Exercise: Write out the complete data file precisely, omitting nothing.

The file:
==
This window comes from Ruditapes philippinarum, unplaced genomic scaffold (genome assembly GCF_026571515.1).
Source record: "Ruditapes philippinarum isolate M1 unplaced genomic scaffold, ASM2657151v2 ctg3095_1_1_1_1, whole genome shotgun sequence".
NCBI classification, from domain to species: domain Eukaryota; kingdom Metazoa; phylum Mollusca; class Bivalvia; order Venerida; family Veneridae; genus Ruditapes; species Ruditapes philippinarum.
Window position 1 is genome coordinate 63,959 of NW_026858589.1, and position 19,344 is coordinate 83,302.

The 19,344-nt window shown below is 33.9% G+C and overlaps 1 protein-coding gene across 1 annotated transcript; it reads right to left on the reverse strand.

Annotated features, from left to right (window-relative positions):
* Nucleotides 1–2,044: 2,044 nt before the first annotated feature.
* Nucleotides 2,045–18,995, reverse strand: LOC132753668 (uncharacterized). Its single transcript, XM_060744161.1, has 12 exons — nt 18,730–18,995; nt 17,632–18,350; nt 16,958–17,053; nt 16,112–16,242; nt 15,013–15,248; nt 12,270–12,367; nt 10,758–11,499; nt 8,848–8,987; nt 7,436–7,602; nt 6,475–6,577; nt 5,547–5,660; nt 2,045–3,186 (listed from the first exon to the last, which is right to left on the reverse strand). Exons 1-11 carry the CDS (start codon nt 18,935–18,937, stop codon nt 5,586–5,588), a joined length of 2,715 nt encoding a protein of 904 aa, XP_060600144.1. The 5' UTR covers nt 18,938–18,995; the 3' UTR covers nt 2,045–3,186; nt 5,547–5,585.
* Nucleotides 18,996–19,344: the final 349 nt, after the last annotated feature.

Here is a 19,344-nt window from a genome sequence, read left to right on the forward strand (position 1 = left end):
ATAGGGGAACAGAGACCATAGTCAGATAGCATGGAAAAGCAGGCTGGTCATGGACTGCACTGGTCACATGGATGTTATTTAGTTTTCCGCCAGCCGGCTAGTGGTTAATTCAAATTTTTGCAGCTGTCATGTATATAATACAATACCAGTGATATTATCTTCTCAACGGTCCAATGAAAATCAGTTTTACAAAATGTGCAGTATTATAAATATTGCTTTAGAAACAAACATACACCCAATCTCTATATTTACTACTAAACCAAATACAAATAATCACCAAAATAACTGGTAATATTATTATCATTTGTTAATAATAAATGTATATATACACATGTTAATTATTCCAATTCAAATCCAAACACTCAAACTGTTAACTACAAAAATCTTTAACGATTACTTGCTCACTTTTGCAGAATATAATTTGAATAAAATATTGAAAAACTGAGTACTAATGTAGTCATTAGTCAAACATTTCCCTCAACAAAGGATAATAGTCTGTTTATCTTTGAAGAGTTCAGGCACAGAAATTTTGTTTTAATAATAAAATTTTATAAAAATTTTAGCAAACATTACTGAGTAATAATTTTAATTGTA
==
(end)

This window comes from Ruditapes philippinarum, unplaced genomic scaffold (genome assembly GCF_026571515.1).
Source record: "Ruditapes philippinarum isolate M1 unplaced genomic scaffold, ASM2657151v2 ctg3095_1_1_1_1, whole genome shotgun sequence".
NCBI classification, from domain to species: domain Eukaryota; kingdom Metazoa; phylum Mollusca; class Bivalvia; order Venerida; family Veneridae; genus Ruditapes; species Ruditapes philippinarum.
Window position 1 is genome coordinate 63,959 of NW_026858589.1, and position 19,344 is coordinate 83,302.

The 19,344-nt window shown below is 33.9% G+C and overlaps 1 protein-coding gene across 1 annotated transcript; it reads right to left on the reverse strand.

Annotated features, from left to right (window-relative positions):
* Nucleotides 1–2,044: 2,044 nt before the first annotated feature.
* Nucleotides 2,045–18,995, reverse strand: LOC132753668 (uncharacterized). Its single transcript, XM_060744161.1, has 12 exons — nt 18,730–18,995; nt 17,632–18,350; nt 16,958–17,053; nt 16,112–16,242; nt 15,013–15,248; nt 12,270–12,367; nt 10,758–11,499; nt 8,848–8,987; nt 7,436–7,602; nt 6,475–6,577; nt 5,547–5,660; nt 2,045–3,186 (listed from the first exon to the last, which is right to left on the reverse strand). Exons 1-11 carry the CDS (start codon nt 18,935–18,937, stop codon nt 5,586–5,588), a joined length of 2,715 nt encoding a protein of 904 aa, XP_060600144.1. The 5' UTR covers nt 18,938–18,995; the 3' UTR covers nt 2,045–3,186; nt 5,547–5,585.
* Nucleotides 18,996–19,344: the final 349 nt, after the last annotated feature.

Here is a 19,344-nt window from a genome sequence, read left to right on the forward strand (position 1 = left end):
ATAGGGGAACAGAGACCATAGTCAGATAGCATGGAAAAGCAGGCTGGTCATGGACTGCACTGGTCACATGGATGTTATTTAGTTTTCCGCCAGCCGGCTAGTGGTTAATTCAAATTTTTGCAGCTGTCATGTATATAATACAATACCAGTGATATTATCTTCTCAACGGTCCAATGAAAATCAGTTTTACAAAATGTGCAGTATTATAAATATTGCTTTAGAAACAAACATACACCCAATCTCTATATTTACTACTAAACCAAATACAAATAATCACCAAAATAACTGGTAATATTATTATCATTTGTTAATAATAAATGTATATATACACATGTTAATTATTCCAATTCAAATCCAAACACTCAAACTGTTAACTACAAAAATCTTTAACGATTACTTGCTCACTTTTGCAGAATATAATTTGAATAAAATATTGAAAAACTGAGTACTAATGTAGTCATTAGTCAAACATTTCCCTCAACAAAGGATAATAGTCTGTTTATCTTTGAAGAGTTCAGGCACAGAAATTTTGTTTTAATAATAAAATTTTATAAAAATTTTAGCAAACATTACTGAGTAATAATTTTAATTGTA